(Mackensie Alexander chooses Clemson on ESPNU – USA Today/Robert Mayer)
Flash back to June 14th, 2012 – that was the day the nation's No. 1 recruit, Robert Nkemdiche, announced his verbal commitment to…. Clemson. To say it left the college football world stunned was a little bit of an understatement and it vaulted the Tigers into the conversation of having the best class in all of America. Flash forward to National Signing Day and Nkemdiche wasn't part of the Tigers 2013 class and Clemson wasn't the No. 1 class in the country. Instead Clemson found themselves ranked 12th by Scout, 13th by 247sports and ESPN Recruiting Nation, and 14th by Rivals.
Ironically, in that same article back in June we also warned that a verbal commitment wasn't the end of the road here, especially in SEC country. Boy were we right, as Nkemdiche signed on the dotted line with yet another name that's usually not pulling in national No. 1 players – Ole Miss, yesterday. Helping them to a Top 5 class in the country.
It has left some people wondering what might have been for the Tigers. It's also left some to forget about yet another Top 15 class for Dabo Sweeney and to some a class that shouldn't be slept on in the least. So, which one is it – a class that's far too slept on or a case of what could've been?
ESPNU did check in on Dabo Sweeney and Clemson throughout their 11 hours of wall-to-wall National Signing Day coverage, so one could argue that they were hardly a group that were totally forgotten about. But, if you paid closer attention to what actually was being discussed it had a lot more to do with Sweeney's personality than it did about the actual class at hand.
Then there's the fact that Mackenzie Alexander did the hat dance and chose the Tigers live on ESPNU as well – so they were on the U to a level that you could say the general public could've been aware of them.
However, you could say that overall this class is as equally impressive as any Clemson has put together in quite some time and is slept on in terms of what it is – a class capable of being in the discussion as one of the best outside of the SEC (who occupied at least 6 spots in the Rivals Top 10).
Let's be clear here – a consensus Top 15 class puts Clemson in the top 12% of all of the FBS schools – yet when all was said and done on Wednesday night the name of the Tigers wasn't really mentioned outside of the pick up of Alexander. To me, that smacks of being slept on.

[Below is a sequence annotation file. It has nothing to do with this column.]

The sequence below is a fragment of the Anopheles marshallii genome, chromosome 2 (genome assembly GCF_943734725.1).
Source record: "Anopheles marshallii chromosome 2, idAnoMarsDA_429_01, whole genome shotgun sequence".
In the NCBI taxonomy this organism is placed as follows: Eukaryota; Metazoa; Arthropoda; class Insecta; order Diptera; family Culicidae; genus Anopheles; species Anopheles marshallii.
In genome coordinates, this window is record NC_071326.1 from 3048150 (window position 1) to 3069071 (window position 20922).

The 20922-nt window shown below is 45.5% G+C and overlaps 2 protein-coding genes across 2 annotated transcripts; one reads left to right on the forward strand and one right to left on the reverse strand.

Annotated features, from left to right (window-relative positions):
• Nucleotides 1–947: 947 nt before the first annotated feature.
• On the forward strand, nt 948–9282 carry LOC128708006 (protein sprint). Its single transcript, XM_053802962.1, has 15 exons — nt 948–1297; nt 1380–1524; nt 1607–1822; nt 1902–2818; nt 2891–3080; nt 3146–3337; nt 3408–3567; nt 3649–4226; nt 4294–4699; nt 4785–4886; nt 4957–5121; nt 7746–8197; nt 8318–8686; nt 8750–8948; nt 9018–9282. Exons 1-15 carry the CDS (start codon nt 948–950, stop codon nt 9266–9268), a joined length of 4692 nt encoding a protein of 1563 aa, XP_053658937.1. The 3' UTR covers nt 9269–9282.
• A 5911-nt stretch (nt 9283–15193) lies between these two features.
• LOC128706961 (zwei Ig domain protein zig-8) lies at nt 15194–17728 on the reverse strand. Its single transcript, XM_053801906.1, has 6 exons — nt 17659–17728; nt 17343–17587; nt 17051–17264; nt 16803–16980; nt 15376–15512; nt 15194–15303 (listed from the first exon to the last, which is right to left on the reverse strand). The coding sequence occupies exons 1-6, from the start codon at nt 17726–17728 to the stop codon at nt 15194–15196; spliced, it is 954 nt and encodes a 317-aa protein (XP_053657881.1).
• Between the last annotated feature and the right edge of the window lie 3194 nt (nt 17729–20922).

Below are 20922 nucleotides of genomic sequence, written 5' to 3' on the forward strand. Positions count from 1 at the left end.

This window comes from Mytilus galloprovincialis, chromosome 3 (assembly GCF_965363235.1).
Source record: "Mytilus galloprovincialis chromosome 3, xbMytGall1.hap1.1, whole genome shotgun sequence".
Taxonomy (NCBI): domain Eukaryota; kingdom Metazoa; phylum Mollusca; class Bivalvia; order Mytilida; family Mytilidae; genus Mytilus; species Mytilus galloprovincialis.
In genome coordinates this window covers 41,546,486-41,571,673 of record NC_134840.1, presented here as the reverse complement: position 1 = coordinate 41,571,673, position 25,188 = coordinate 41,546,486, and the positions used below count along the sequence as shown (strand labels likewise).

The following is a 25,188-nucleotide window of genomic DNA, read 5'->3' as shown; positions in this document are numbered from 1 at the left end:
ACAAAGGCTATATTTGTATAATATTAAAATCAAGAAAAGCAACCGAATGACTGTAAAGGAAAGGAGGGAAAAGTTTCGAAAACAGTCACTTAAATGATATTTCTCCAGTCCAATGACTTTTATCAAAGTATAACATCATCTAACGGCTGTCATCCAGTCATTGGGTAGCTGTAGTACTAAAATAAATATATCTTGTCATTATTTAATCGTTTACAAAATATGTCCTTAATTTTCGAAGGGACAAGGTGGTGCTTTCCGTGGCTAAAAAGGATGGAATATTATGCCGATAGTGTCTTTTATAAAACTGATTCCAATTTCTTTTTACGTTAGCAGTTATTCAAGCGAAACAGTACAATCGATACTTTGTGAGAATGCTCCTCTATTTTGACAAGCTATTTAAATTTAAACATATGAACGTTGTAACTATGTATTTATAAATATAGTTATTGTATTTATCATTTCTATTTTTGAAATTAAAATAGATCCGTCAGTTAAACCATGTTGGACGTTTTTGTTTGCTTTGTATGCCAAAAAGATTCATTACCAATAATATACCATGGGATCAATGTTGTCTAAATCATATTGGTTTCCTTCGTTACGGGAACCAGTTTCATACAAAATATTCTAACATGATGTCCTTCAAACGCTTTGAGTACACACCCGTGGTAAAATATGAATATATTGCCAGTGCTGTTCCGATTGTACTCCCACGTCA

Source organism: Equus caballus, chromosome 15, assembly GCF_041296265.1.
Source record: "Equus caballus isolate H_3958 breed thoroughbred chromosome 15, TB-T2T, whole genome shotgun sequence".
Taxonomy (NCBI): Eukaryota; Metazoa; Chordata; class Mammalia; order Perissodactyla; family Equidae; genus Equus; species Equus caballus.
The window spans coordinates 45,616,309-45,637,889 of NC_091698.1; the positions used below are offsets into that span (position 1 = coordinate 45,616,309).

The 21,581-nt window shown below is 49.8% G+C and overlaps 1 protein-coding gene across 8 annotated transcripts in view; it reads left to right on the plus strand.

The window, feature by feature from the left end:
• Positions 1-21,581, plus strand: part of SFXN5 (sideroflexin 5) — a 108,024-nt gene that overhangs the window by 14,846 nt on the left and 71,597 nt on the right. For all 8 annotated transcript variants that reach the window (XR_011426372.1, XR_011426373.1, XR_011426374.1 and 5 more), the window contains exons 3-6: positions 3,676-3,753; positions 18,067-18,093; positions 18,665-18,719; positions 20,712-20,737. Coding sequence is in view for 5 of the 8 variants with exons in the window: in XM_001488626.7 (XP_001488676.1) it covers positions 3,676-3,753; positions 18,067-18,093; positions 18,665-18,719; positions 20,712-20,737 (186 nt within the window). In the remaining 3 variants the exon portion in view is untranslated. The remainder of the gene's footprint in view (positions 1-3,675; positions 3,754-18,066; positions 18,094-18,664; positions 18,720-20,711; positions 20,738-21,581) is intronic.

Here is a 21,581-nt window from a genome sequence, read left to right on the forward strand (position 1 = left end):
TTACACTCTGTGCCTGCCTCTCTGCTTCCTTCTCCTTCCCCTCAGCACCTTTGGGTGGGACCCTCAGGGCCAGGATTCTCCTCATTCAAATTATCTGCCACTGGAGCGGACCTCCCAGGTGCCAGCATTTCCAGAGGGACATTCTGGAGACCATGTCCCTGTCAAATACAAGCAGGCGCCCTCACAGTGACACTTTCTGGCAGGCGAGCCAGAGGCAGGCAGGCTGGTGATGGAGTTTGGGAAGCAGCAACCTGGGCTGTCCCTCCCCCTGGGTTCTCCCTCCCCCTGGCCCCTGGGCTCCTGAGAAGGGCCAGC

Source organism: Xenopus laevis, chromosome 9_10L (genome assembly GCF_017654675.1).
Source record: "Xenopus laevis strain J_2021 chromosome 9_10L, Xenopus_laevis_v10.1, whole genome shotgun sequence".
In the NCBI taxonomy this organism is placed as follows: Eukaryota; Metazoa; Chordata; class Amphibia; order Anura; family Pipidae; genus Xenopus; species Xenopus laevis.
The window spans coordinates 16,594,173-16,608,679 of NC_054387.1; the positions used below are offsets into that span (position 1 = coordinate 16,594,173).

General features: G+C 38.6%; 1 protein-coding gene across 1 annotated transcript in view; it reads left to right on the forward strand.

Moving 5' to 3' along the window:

After all, this was a class that included 10 four star recruits (by Rivals), and 9 players rated in the Top 15 at their position (once again by Rivals). Names like Alexander (7th CB), Ben Boulware (8th LB), and Dorian O'Daniel (8th LB) dot the top of the class and show the strength of what Sweeney put together on the defensive side of the ball. Switch to the offensive side and it's equally impressive, adding Tyrone Crowder (11th OL), Tyshone Dye (16th RB), and Mike Williams (27th WR).
That's just the tip of the iceberg for the depth of this class as well, especially on the defensive side of the football where they've added a ton of talent and depth to their front seven – an area that needed some help admittedly after a few failings last season.
Would Sweeney have loved to have had Nkemdiche in the fold – well, duh? I'm sure there are 126 FBS football coaches all over America that would've welcomed him with open arms, but it's not as if they swung for the fences and missed. Instead all they managed to do was add 3 four star defensive lineman and 4 Top 30 players at their positions along the defensive line. Ya, I think Sweeney and Co. aren't losing much sleep with that kind of a haul in front of them.
Perhaps we're splitting hairs a bit here, but isn't that what rankings and National Signing Day are all about in the first place? There were those that saw Nkemdiche's decommitment as a sign that the class was going to fall apart, yet here we sit a day after National Signing Day and Clemson has taken up a spot in the Top 15 classes in the country once again. Sleep on Sweeney and the Tigers if you want, but don't think they are looking back and asking "what could've been" either and ultimately that's the answer we need to consider the most.